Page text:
Our toxic dependence on construction needs a public response

We calculate success on how much money people make in money terms or how many assets they own, but we all know that does not translate into contentment and quality of life

File photo
File photo

I had no doubt in my mind that Malta’s local plans and the policy changes in planning since 2006’s massive development boundaries expansion have had an impact on innumerable communities.

For years on end, this newspaper has championed the concerns and worries of residents, and focused on the way our countryside and urban centres have been decimated and disfigured. It is a community service in itself that MaltaToday’s journalists, chiefly James Debono, deliver to brigde that information gulf between the community and the planning bosses and class of landowners and developers who seek out profit at the expense of our townscapes, agriculture and heritage.

Who are the culprits? Sure enough, it is those who introduced the new boundaries as well as all the policymakers who enabled them and sustain continued development. And while it is easy to simply point the finger at the former minister himself, George Pullicino, and the PN’s then secretary-general Joe Saliba for what happened in 2006, the reality is that the entire political class since then upheld the expansion of development. They kowtowed to the wishes of Malta’s industry of developers by giving them more and more every year.

It’s not some invisible law that has dictated Malta’s hunger for development. It’s been a complex of politicians and construction developers that have served each other solely for the furtherance of profit.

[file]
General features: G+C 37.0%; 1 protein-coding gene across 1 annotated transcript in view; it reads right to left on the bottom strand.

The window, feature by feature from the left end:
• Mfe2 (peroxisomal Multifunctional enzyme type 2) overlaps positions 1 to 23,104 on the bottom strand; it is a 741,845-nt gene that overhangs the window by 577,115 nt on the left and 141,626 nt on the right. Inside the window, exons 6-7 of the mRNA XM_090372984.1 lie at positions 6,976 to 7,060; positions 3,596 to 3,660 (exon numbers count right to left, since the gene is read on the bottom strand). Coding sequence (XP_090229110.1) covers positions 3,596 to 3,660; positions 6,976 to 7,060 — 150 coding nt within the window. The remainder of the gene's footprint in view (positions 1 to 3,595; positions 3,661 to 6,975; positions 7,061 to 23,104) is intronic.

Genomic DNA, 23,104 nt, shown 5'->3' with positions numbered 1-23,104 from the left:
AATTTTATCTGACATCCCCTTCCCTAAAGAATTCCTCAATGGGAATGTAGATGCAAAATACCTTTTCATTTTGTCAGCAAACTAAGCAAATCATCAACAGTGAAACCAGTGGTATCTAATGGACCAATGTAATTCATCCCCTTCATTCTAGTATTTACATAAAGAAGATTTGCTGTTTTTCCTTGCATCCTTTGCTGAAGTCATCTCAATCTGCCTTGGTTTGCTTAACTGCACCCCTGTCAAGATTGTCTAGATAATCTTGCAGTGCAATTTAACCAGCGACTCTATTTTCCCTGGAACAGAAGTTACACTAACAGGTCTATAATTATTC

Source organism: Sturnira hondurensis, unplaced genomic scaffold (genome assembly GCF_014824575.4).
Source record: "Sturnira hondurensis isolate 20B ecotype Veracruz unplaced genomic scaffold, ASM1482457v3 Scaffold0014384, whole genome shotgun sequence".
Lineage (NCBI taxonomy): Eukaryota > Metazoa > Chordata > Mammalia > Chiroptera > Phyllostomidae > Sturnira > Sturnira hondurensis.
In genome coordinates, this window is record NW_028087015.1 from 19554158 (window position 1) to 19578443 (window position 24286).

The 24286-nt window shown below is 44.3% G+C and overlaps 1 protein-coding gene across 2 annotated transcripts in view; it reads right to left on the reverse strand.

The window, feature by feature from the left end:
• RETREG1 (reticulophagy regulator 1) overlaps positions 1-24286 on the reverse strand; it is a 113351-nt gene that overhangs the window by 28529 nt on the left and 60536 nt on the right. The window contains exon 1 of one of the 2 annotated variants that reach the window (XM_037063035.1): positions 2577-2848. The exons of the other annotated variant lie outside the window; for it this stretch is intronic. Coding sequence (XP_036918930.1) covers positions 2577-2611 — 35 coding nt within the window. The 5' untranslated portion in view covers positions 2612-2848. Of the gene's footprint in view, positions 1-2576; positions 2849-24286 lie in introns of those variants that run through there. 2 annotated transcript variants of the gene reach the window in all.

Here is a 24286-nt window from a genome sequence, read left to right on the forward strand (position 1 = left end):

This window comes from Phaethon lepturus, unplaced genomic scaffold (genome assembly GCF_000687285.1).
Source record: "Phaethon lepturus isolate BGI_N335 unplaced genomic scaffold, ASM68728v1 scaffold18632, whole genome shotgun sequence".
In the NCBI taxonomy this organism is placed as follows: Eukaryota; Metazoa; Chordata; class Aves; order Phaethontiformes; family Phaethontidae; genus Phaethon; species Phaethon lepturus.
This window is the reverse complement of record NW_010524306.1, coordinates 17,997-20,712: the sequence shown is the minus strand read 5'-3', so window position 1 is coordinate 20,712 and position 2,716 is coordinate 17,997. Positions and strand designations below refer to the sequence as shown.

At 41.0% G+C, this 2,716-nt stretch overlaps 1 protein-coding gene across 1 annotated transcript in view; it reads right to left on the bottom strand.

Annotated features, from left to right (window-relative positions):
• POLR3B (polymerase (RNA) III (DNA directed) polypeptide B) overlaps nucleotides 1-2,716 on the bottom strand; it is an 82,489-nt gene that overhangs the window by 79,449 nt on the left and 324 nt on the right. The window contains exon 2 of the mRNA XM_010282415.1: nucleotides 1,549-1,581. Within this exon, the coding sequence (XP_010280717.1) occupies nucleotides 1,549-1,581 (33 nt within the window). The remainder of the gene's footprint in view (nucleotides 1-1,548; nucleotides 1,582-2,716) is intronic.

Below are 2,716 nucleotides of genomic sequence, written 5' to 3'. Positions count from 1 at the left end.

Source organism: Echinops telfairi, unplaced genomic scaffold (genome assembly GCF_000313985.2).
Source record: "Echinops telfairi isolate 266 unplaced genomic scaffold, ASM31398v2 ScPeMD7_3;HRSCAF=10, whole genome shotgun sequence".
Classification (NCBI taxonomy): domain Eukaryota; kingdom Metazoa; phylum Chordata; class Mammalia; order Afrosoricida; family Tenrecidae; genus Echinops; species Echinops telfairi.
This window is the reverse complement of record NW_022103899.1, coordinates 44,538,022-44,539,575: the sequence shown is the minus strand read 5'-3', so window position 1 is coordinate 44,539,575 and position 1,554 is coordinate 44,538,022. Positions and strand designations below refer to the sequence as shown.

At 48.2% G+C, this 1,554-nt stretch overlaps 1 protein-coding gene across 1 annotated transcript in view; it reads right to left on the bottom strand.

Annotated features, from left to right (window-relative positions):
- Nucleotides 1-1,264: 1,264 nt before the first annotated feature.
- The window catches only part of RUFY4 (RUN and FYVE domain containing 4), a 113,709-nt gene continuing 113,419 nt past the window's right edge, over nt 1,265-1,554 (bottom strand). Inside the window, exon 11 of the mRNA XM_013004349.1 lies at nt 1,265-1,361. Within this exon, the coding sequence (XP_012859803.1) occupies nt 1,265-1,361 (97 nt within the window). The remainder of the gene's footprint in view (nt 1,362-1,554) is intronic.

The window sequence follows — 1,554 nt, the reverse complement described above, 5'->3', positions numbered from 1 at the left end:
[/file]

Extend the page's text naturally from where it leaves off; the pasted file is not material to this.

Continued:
And one cannot look askance at allegations of a system of kickbacks, that allows the titles of dormant lands to be included in the planning policies and schemes.

My personal experience is that throughout all my adult life, I tried my best not to live away from communities but inside their historical centres. Today, after years of living in the same town’s urban conservation area, a block of flats towering over our house has become a reality and a threat. Like many others, we are losing our privacy, we live in a constant state of noise, we are losing our views, our natural sunlight, and the value of our property is nosediving.

Feeling helpless is truly an understatement. It just hits your there and then: ordinary citizens have to face burly contractors who think they own the world and the coldness of faceless bureacrats.

The thing is that the residents who object to development have everything against them.  The policies, the law, the enforcement and the belief that construction is a necessary evil that supersedes all the moral and emotional damage posed by greedy individuals, who want to make money from box-like apartments that tower over other traditional Maltese homes.

We talk of the construction industry as the heart and lung of our economy, but it is also the tonic for greed and the death sentence for our cultural and natural heritage.

There is an omertà when it comes to pointing fingers at this interminable problem. One needs to gather the public’s forces and galvanise public opinion to push government to come to its senses.

Like Clyde Caruana’s surprise announcement on Friday that Malta would overhaul its corporate tax regime to calibrate its positioning with the consequences on the financial industry, we address the consequence of the construction industry, which is fed because there seems to be no alternative to feeding the hunger of economic growth.

When in years to come economic growth will be measured by the quality of one’s life and the serenity and happiness quotients, the construction industry will be seen like tobacco and alcohol to a frail and infirm body – a thing not to do.

We calculate success on how much money people make in money terms or how many assets they own, but we all know that does not translate into contentment and quality of life.

When we slaughter the chicken that lays the golden egg, only then will we settle down together as a bunch of greedy bastards to discuss the crisis we live in.

It will be too late